• Nothing gives me (quiet, contained) road rage like seeing people on their phones on the road. Texting on the freeway during rush hour? Are you kidding me with this bullshit? STOP.

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    Katie Reply:

    This and putting on make up in stop and go traffic. I always secretly hoped someone would (gently) bump me (in my pre-baby days) so that I could tell the cop/insurance company that that idiot was applying make up while driving.

    [Reply]

  • Almamay:

    I’m trying very hard not to get upset about your post. It makes me cross that it was perfectly acceptable for you to drive “within 10 mph the speed limit” (AKA speeding) and tailgate for years and now that you have a child in the back of the car you want everybody else to drive safely.

    I was one of those people you would tailgate and pass because of your impatience. I’ve been driving safely for 32 years. My life was no less important than your son’s life.

    I’m sorry you had such a close call. It is terrible being run off the road. I hope you have a safe drive home.

    [Reply]

    Katie Reply:

    @Almamay, I think you misunderstood the point here, and I tried very hard to be clear that this really isn’t about my child. Yes, being pregnant was the eye opening moment, but I don’t drive safely now because I have a child, I drive safely now because I realized I was being a selfish ass and that I’m not the only person on the road. Pregnancy kicked my mind into gear and served as the important reminder that my actions could impact people in and out of my car, which I previously had been pretending was not the case. I can’t change what I used to do, all I can do is learn from it.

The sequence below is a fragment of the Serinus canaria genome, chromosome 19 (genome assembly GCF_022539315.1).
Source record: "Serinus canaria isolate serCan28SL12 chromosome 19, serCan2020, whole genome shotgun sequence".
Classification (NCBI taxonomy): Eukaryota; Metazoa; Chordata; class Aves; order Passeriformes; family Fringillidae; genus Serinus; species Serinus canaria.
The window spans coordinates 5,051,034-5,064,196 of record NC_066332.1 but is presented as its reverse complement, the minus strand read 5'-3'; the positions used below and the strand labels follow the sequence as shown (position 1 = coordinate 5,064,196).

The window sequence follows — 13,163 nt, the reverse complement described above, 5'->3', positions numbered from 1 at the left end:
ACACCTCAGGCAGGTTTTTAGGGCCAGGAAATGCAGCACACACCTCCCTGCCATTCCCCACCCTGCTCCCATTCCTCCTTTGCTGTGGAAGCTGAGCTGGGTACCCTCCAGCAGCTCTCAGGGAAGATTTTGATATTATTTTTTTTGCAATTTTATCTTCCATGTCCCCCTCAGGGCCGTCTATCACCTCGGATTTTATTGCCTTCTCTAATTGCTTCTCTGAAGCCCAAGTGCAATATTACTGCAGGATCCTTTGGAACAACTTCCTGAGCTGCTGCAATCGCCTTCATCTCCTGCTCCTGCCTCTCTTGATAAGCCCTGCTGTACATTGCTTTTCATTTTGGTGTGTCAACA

Probably I’m just being overly sensitive, but I feel like I don’t really need to be shamed for the mistakes of my past. I’m owning up to them and being honest with my shortcomings. I used to drive poorly, I’ve been trying hard to do better for everyone’s sake, not just because I have a baby. No one is saying his life is more important than anyone else’s, merely that having him helped me see how selfish I was being.

    [Reply]

  • Thank you – I couldn’t agree more. Now that I have 2 kiddos in the back, I have precious cargo, and I’m terrified of anything happening to them because of a reckless driver who couldn’t let go of their phone. Good blog – I’ll be adding it to my reading list :)

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  • scary – I’m glad you are all alright! I am generally not a reckless driver, although I do drive the speed limit or slightly (5mph) over. But I don’t taligate or pass people with close proximity, and I feel fairly I’m more of a defensive driver than aggressive. This was an excellent post, however the people who need to read it most will likely never think it applies to them.

    [Reply]

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Welcome!
I'm Katie, a 30-year-old, wife, mom, former teacher-turned PT, who also had brain surgery in November of 2007. This blog chronicles my daily life, from mundane to crazy, often with far too much detail. Sit down, get comfortable and stay for a while.